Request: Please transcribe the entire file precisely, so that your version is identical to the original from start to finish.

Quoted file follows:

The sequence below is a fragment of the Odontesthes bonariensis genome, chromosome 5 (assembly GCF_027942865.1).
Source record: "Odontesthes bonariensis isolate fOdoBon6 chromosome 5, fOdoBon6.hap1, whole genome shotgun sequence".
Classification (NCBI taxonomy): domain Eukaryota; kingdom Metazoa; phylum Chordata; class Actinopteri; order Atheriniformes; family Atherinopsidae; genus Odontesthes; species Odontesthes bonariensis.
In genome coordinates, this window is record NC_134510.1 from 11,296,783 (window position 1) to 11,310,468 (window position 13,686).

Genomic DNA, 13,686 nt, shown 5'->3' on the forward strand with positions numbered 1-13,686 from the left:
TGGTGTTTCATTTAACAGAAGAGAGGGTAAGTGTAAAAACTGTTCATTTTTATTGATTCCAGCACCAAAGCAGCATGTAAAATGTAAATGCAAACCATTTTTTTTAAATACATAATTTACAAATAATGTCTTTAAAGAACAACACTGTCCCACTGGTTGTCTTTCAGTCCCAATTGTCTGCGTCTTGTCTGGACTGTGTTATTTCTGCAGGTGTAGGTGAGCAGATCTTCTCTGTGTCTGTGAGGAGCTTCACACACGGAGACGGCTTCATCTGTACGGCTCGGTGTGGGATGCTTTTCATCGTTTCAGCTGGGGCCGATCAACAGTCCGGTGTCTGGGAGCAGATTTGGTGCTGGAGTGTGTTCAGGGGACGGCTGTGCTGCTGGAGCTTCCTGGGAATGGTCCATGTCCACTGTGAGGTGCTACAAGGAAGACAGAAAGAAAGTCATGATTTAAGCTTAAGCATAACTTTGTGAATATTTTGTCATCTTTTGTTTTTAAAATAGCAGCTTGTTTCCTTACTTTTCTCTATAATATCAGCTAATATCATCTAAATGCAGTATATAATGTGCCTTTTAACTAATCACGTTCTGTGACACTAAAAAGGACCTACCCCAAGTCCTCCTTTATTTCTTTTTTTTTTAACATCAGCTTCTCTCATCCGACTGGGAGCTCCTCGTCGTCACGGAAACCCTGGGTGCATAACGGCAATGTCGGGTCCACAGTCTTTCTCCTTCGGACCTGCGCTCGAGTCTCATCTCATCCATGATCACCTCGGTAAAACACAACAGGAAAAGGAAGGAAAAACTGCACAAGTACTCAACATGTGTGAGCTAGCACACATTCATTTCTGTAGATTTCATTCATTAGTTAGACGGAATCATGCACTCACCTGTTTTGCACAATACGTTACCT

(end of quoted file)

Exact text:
The sequence below is a fragment of the Odontesthes bonariensis genome, chromosome 5 (assembly GCF_027942865.1).
Source record: "Odontesthes bonariensis isolate fOdoBon6 chromosome 5, fOdoBon6.hap1, whole genome shotgun sequence".
Classification (NCBI taxonomy): domain Eukaryota; kingdom Metazoa; phylum Chordata; class Actinopteri; order Atheriniformes; family Atherinopsidae; genus Odontesthes; species Odontesthes bonariensis.
In genome coordinates, this window is record NC_134510.1 from 11,296,783 (window position 1) to 11,310,468 (window position 13,686).

Genomic DNA, 13,686 nt, shown 5'->3' on the forward strand with positions numbered 1-13,686 from the left:
TGGTGTTTCATTTAACAGAAGAGAGGGTAAGTGTAAAAACTGTTCATTTTTATTGATTCCAGCACCAAAGCAGCATGTAAAATGTAAATGCAAACCATTTTTTTTAAATACATAATTTACAAATAATGTCTTTAAAGAACAACACTGTCCCACTGGTTGTCTTTCAGTCCCAATTGTCTGCGTCTTGTCTGGACTGTGTTATTTCTGCAGGTGTAGGTGAGCAGATCTTCTCTGTGTCTGTGAGGAGCTTCACACACGGAGACGGCTTCATCTGTACGGCTCGGTGTGGGATGCTTTTCATCGTTTCAGCTGGGGCCGATCAACAGTCCGGTGTCTGGGAGCAGATTTGGTGCTGGAGTGTGTTCAGGGGACGGCTGTGCTGCTGGAGCTTCCTGGGAATGGTCCATGTCCACTGTGAGGTGCTACAAGGAAGACAGAAAGAAAGTCATGATTTAAGCTTAAGCATAACTTTGTGAATATTTTGTCATCTTTTGTTTTTAAAATAGCAGCTTGTTTCCTTACTTTTCTCTATAATATCAGCTAATATCATCTAAATGCAGTATATAATGTGCCTTTTAACTAATCACGTTCTGTGACACTAAAAAGGACCTACCCCAAGTCCTCCTTTATTTCTTTTTTTTTTAACATCAGCTTCTCTCATCCGACTGGGAGCTCCTCGTCGTCACGGAAACCCTGGGTGCATAACGGCAATGTCGGGTCCACAGTCTTTCTCCTTCGGACCTGCGCTCGAGTCTCATCTCATCCATGATCACCTCGGTAAAACACAACAGGAAAAGGAAGGAAAAACTGCACAAGTACTCAACATGTGTGAGCTAGCACACATTCATTTCTGTAGATTTCATTCATTAGTTAGACGGAATCATGCACTCACCTGTTTTGCACAATACGTTACCT